However, you should only open the door for a few hours during the day as too much light can harm your plants.
The best time to open the door is in the morning when the sun isn’t too intense.
You can also open the door in the evening. However, it should be closed before dawn as the temperature drops significantly.
4. Install a Vent with an Exhaust Fan in Your Grow Tent
This option works well with 5′ x 5′ (1.52 x 1.52 m) and 4′ x 8′ (1.21 x 2.43 m) grow tents. The exhaust fan extracts hot and stuff air from the grow tent while pulling fresh air from outside through the vent into the tent.
This option works well if appropriately installed as an active way to ventilate your tent. I will take you through a step-by-step guide on how to install a vent with an exhaust fan below:
- Tape measure.
- ¾-inch hole saw.
- Plywood (optional).
- Exhaust fan.
- Flexible ducting.
- Determine where you want to place the vent. It’s best to put it near the top of the tent so that the hot air can draw out easily.
- Use a tape measure to mark the center of the spot with a pencil. Planning is essential as you don’t want to make more than one hole due to placing errors.
- Use a ¾-inch hole saw to cut a hole in the center of the marked spot. If you’re using plywood, cut a hole in it as well.
- Attach the exhaust fan to the hole you just cut using screws. If you’re using plywood, attach it to the fan now.
- Use flexible ducting to connect the fan to the vent. Make sure that the ducting is airtight so that there are no leaks.
- Turn on the fan and check to see if it’s working correctly. If everything is in order, close the hole using weatherstripping or duct tape.
Watch the video below if you want more guidance on the above procedure:
This setup is excellent because it uses the exhaust fan in the following ways:
- Pulling stale air from the grow tent.
- Scrubbing the odors within the grow tent.
- Removing excess heat from the grow tent.
5. Use Carbon Filters in Your Grow Tent
Carbon filters are an excellent way to remove smells from your grow tent.
Not only do they eliminate odors, but they also help to regulate the humidity and temperature levels inside the grow tent.
Carbon filters ensure that the air entering the tent is clean when used with a vent and exhaust fan. It also maintains optimal humidity in the grow tent.
Installing a Carbon Filter in Your Grow Tent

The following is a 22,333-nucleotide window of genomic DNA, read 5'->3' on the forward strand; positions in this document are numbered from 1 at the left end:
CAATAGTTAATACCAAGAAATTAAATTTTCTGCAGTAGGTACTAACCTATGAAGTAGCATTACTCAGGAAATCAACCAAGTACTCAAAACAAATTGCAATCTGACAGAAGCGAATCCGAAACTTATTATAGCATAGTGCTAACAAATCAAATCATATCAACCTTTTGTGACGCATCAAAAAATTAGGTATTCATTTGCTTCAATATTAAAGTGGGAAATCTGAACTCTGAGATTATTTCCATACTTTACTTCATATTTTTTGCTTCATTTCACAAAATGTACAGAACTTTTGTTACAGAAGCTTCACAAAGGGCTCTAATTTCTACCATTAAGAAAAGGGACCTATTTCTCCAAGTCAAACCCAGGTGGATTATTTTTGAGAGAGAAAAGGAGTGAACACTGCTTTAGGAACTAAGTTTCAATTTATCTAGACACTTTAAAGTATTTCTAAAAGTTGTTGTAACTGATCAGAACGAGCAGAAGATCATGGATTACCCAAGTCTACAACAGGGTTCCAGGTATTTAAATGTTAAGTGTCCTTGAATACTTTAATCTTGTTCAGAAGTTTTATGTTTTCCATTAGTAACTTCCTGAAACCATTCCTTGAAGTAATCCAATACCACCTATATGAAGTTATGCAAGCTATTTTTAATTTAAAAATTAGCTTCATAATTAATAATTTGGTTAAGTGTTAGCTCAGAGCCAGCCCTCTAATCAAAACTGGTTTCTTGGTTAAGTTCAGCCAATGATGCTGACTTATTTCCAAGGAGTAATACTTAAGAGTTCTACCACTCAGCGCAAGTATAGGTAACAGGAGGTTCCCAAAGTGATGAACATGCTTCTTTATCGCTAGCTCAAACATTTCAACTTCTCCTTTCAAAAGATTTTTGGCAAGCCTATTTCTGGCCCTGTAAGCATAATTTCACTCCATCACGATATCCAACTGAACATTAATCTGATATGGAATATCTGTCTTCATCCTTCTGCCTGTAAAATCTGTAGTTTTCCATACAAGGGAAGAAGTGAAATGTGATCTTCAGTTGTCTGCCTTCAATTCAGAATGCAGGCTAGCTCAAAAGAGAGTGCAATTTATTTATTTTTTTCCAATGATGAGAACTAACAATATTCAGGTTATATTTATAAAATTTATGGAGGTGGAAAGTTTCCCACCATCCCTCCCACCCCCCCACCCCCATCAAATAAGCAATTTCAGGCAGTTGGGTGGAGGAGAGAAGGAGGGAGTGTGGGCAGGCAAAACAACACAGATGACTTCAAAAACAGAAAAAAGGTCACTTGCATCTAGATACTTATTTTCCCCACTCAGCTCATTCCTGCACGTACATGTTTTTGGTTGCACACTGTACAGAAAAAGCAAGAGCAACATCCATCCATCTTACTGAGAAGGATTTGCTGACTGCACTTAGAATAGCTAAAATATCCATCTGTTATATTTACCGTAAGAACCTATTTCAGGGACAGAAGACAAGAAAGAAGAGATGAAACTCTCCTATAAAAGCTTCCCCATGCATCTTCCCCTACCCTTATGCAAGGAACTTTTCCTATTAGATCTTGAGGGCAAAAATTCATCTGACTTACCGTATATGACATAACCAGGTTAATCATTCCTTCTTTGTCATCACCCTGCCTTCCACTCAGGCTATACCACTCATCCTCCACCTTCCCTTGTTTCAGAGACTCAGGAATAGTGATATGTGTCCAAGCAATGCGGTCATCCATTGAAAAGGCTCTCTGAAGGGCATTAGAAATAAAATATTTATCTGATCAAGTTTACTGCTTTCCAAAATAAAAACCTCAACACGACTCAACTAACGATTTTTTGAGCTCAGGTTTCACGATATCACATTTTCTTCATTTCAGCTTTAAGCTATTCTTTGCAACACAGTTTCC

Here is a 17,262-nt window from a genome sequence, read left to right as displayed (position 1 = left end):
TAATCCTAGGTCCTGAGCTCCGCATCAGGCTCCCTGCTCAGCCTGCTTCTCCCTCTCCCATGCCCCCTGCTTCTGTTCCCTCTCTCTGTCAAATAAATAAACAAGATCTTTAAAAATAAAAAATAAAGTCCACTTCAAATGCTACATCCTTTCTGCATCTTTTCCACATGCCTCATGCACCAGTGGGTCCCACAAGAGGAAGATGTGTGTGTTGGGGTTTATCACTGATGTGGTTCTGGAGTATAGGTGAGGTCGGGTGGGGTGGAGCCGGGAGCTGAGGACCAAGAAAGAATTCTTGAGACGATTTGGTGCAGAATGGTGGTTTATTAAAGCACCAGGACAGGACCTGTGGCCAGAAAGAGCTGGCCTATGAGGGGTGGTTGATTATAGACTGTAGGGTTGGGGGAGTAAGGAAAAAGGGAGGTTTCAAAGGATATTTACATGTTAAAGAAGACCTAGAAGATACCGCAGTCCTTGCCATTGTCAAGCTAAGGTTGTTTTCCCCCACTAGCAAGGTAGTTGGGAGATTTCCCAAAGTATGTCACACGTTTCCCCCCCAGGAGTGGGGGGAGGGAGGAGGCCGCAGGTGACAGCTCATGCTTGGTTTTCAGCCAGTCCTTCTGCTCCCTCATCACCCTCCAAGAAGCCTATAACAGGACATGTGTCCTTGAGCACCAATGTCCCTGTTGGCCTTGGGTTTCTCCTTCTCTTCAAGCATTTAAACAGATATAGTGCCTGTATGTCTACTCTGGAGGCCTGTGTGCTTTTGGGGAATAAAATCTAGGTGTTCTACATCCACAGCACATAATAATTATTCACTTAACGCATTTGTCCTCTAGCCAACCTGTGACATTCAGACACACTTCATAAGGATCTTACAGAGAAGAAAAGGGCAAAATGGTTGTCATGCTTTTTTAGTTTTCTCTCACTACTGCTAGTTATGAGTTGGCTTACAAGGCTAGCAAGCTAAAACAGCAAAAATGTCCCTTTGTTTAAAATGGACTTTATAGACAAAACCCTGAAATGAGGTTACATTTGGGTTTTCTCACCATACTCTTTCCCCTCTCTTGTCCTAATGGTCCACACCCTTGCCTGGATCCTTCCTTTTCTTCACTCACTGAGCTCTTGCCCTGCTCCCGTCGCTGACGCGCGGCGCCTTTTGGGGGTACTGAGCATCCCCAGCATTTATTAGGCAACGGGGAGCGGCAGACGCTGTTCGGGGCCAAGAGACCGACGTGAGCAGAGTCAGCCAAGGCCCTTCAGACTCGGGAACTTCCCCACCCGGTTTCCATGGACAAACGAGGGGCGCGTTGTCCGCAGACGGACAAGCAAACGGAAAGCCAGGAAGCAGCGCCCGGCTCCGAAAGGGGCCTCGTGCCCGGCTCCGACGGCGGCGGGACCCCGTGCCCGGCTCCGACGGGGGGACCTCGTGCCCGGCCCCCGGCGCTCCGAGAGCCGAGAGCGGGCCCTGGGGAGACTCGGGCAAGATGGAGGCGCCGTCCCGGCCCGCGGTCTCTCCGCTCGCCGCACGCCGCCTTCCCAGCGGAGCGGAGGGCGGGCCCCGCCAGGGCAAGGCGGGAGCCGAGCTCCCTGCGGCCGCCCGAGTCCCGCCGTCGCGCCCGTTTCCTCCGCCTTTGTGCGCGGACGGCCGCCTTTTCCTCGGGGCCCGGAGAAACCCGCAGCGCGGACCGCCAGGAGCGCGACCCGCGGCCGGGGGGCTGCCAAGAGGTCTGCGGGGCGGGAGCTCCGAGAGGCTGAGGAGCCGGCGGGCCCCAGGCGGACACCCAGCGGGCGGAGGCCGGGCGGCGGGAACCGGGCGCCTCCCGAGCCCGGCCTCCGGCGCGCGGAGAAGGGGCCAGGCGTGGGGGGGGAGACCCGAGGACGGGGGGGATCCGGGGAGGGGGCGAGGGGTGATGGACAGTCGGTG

Before installing a carbon filter, you must have the right size for your grow tent. The size of an appropriate carbon filter for a grow tent is determined by the tent’s size and the cubic feet per minute (CFM) of the exhaust fan, as demonstrated below:
- Get the cubic feet of your grow tent by multiplying its dimension. For instance, 4′ x 8′ x 5′ = 160 cubic feet.
- Multiply the cubic feet calculated in step 1 above by the exchange rate (the number of times you want the air exchanged per hour). In most cases you’ll want the air to be renewed at least one time every 5 minutes or 12 times an hour. So, use an exchange rate of 12 multiplied by the cubic feet. 160 x 12 = 1,920.
- Divide your result in step 2 by 60, which represents 60 minutes in an hour, to get your CFM (1,920/60) = 32. This figure will show you which size filter you will need to buy.
- Buy a carbon filter that meets or exceeds your calculated CFM, in this case, 32. Buying the correct size filter is essential for the filter to work efficiently.
Setting Up the Carbon Filter
Now that you have the right filter for your grow tent, it’s time to install it. Below is a step-by-step guide for this:
- Connect the filter to the grow tent fan.
- Connect a ducting to the carbon filter.
- Use duct clamps to seal the ducting and make it air tight.
- Place the set-up near or above your plants.
- Strategically locate the fan in a way that it extracts air from the tent into the carbon filter.
Benefits of Ventilation in a Grow Tent
A grow tent should have similar growing conditions as those in nature. It must ensure your plants have enough carbon dioxide and optimal humidity and temperature for photosynthesis. Ventilation helps achieve this by:
- Controlling humidity: According to the National Center for Biotechnology Information, ventilation lowers indoor moisture levels preventing the growth of microorganisms like mold.
- Maintaining optimal carbon dioxide: For photosynthesis to occur, your plants need carbon dioxide. While the air inside a grow tent has some carbon dioxide, it’s not enough for optimal growth. Ventilation helps to replenish the level of carbon dioxide in a grow tent.
- Regulating temperature: By drawing out hot air and pulling in cooler air from outside, ventilation helps maintain a stable temperature inside the grow tent.
Ventilation is essential in a grow tent because it maintains optimal humidity and temperature while replenishing carbon dioxide levels. Although there are several ways to ventilate your grow tent, keep the following in mind:
- The size of your grow tent determines the number of fans you’ll need. The larger the tent, the more fans.
- Seal the fans properly to avoid any leaks.
- Ensure the carbon filter you buy can handle the CFM (cubic feet per minute) of your exhaust fan.